The U.S. Patent and Trademark Office has recently announced a new program to allow companies to pay $4,000 (rather than the standard ~$1,000) to have the review of a patent application expedited. Currently patents take about 35 months to process to final action (25 months for the first action). By receiving an extra $3,000, the USPTO asserts it will cut down the processing time to 12 months, according to an article in The Wall Street Journal.
Hearing the many voices crying out for and against this plan, I decided to do a little number crunching of my own, using data from the USPTO Performance and Accountability Report for fiscal year 2010. You’ll never guess what I found.
- It costs USPTO about $3,530 to process a patent. So the ~$1,000 standard fee currently charged is creating a deficit, while the $4,000 expedited fee barely covers USPTO’s costs.
- The USPTO has a backlog of over 736,000 patent applications. It’ll require more than 8,000 person-years at a cost of $2.5 billion to process this backlog—and that’s not counting the new applications coming in every year (500,000+ in 2010). And how many patent examiners does the USPTO have? Only about 6,200.
- The time it takes to process a patent has increased since 2000. Why? I’m guessing that the more than 3,000 examiners that USPTO hired since 2000 are fresh out of school with little experience, who then move on to law firms as quickly as they can. Low experience and high turnover have a logical negative impact on productivity.
And this last little nugget really sent me over the edge:
- Less than half of the applications received patents. Yes, you read that right. Of the 550,000+ patents that USPTO processed in 2010, only 264,000 were allowed.
At Fuentek, we screen and assess technologies before we recommend them for patenting. Of the hundreds of technologies we have recommended for patenting in the past 10 years, only a couple have not been allowed, and we knew we had issues with them going into it. I would be mortified—and probably fired—if 50% of the innovations we said should be commercialized couldn’t get patented.
Something is significantly wrong. Our system is incentivizing the submission of unallowable patents. Submitters are either not doing their homework or they are being pressured to file applications they know won’t receive patents. And the really sad thing is, because the USPTO isn’t covering its costs for these reviews, the American people are paying for it.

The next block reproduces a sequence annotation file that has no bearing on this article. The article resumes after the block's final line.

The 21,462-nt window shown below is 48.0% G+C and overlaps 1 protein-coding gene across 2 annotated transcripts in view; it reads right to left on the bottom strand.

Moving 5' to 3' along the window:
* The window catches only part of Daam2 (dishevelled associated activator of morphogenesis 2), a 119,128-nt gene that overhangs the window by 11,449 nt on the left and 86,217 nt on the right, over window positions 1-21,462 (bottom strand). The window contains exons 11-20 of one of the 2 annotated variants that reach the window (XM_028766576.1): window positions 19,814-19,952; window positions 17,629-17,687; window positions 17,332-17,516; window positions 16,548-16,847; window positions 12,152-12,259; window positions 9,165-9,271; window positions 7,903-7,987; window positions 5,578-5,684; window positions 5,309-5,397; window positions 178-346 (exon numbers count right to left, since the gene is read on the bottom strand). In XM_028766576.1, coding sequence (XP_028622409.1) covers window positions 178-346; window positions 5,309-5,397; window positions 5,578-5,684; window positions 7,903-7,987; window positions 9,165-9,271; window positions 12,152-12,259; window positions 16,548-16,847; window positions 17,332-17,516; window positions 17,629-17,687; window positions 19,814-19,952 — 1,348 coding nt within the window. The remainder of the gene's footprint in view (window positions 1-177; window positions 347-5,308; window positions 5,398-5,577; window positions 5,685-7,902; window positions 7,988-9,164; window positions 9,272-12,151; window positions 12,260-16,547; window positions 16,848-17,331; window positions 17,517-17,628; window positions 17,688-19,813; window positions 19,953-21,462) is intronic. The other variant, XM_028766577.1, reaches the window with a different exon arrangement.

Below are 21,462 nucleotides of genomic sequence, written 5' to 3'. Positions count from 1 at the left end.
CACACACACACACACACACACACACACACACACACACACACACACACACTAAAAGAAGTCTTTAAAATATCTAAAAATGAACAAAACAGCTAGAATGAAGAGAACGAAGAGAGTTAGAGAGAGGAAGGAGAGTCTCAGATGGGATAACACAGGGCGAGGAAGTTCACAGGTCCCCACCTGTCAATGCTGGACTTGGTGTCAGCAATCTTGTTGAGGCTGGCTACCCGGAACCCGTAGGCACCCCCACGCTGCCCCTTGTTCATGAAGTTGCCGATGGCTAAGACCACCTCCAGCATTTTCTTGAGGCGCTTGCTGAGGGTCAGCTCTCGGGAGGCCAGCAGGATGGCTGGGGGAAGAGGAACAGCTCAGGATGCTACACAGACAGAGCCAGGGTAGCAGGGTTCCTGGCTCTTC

An Alternative Approach
Enough of the doom and gloom! I have a few suggestions to help mitigate the ever increasing backlog problem at USPTO.
1. Increase Filing Costs for Non-Provisionals: The provisional patent should remain an inexpensive interim option, but the cost to file a patent should be raised to $4,000–$5,000 so that it actually covers the cost. Although a higher fee is more difficult for individual inventors and small companies to afford, it also will help filter out the applications that are not properly vetted before they are submitted. Set a hurdle high enough, and the submitter is more likely to perform the appropriate due diligence on the potential for having the patent allowed and its commercial viability.
2. Increase the Expedite Fee to Be Double the Standard Fee: An expedite fee of about $8,000–$10,000 further forces the submitter to perform more due diligence to determine if the innovation will lead to a sufficient return on investment. (If you aren’t going to make money from it, why patent it?) If the innovation has good commercial potential, then it’s worth $10,000 to the company to get it to market faster. And the icing on the cake is that it will help the U.S. economy faster. For a prestige patent or a patent for an innovation that the market isn’t interested in it, the company won’t bother to pay the extra fee.
3. Pay Patent Examiners Better: One Web site listed USPTO salaries ranging from $55,000 to $140,000. This is a pittance compared to what these attorneys could earn at a private firm. Offering examiners better pay will allow USPTO to compete with the law firms that are hiring them away. Attracting experienced examiners and keeping them on staff longer will decrease processing time and eventually reduce the number of examiners needed to work through a yearly load.
4. Require a Due Diligence Report, Including Market Fit and Potential: Now, this is an extreme suggestion and I doubt it will get adopted. However, every submitter should do this anyway to make sure that the cost of patenting will be worth it. Maybe requiring it in the application would help submitters realize when the expected return doesn’t justify the costs of patenting and they won’t bother to submit a “frivolous” patent application.
Our taxes pay for the over-burdened USPTO, while viable innovations are being delayed from adding to the economy. This is a big problem. And the administration’s new fee is a step in the right direction to help recover costs and add hurdles to remove unproductive filings. But it isn’t enough to make much of a dent. They need to go further.
–By Laura A. Schoppe